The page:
Under pressure to deliver results, supposedly independent agencies, such as the Election Commission, have taken decisions that are seen to be based more on conforming to the plans of the regime rather than adhering strictly to the due process of the law.
All the while, the state of emergency has outlawed public protest. Nevertheless, there have been sporadic demonstrations. In August, a seemingly small altercation between a student and a soldier on the campus of Dhaka University led to a rally and calls for an apology from the army and the government and for the army’s temporary camp to be removed from the university campus. The army quickly dismantled the camp and an apology was issued, but the students did not stop there. Rather, they began to demand the withdrawal of the state of emergency and for early elections. The demonstration spread to other university campuses throughout the country. Other groups, disaffected with the government’s policies – street hawkers and factory workers – joined the protests. The government responded with repression. Following three days of protest, it declared an indefinite, nationwide curfew. The media, already under pressure not to be critical of the authorities, was explicitly told not to broadcast ‘anti-government’ news. Television news channels were taken off the air, mobile phone signals were cut and, at the same time, it was not possible to access the internet. The authorities filed cases against 82,000 unnamed protesters. Students and university teachers were arrested and charged with breaching provisions of the Emergency Powers Rules 2007. Some remain in detention having been arrested, without warrants, from their homes in mid-night raids.
In such an environment concerns have been growing about who is controlling the levers of power within the administration. There are increasing reports of the military intelligence agency playing a progressively more influential role in decision making and policy implementation.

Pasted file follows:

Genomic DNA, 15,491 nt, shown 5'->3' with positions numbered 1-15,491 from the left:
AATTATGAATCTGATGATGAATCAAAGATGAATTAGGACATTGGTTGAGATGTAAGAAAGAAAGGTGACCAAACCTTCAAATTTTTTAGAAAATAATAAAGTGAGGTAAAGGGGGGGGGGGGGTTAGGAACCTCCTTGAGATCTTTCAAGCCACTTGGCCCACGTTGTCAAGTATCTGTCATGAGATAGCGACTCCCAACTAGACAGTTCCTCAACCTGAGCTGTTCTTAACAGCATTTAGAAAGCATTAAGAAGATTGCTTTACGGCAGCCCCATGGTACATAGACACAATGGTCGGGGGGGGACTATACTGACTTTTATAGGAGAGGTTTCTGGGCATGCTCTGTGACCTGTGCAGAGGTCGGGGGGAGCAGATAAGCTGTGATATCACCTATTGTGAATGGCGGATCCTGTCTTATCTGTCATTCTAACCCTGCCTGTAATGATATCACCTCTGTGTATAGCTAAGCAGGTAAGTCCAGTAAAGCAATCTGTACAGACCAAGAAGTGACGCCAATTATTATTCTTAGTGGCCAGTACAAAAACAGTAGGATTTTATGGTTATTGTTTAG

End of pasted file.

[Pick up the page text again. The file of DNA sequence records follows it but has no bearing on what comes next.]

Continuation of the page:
The one national institution that the military-government has not attempted to reform, an institution critical to good democracy, is the parliament – which has remained suspended since October 2006. Rather than investing time and resources to strengthen the parliament and parliamentarians, so that the representatives of the people can work towards a corruption-free society in the long term, the government has converted buildings within the parliamentary compound into sub-jails to hold high-profile, political corruption suspects.
The role of holding the government to account during this difficult time may then have been legitimately expected to fall to journalists. However, as mentioned, the government has tightened restrictions on news and journalists work in a climate of fear – constantly walking the tightrope between professional reporting and facing the wrath of the authorities. Intimidating telephone calls from intelligence agencies especially after controversial events mean that self-censorship is rife.
Civil society has divided into two broad camps. One group typically composed of people working in development organisations and backed by much of the international community, support this regime as they feel that, despite its faults, the military-backed government will deliver on promises to hold an election and ultimately bring good results for the country. The other group includes people from the human rights movement, academics and some journalists. They feel that the present government has gone beyond its constitutional mandate and is acting illegally – suppressing the fundamental rights of the people, pressurising the judiciary and controlling the media.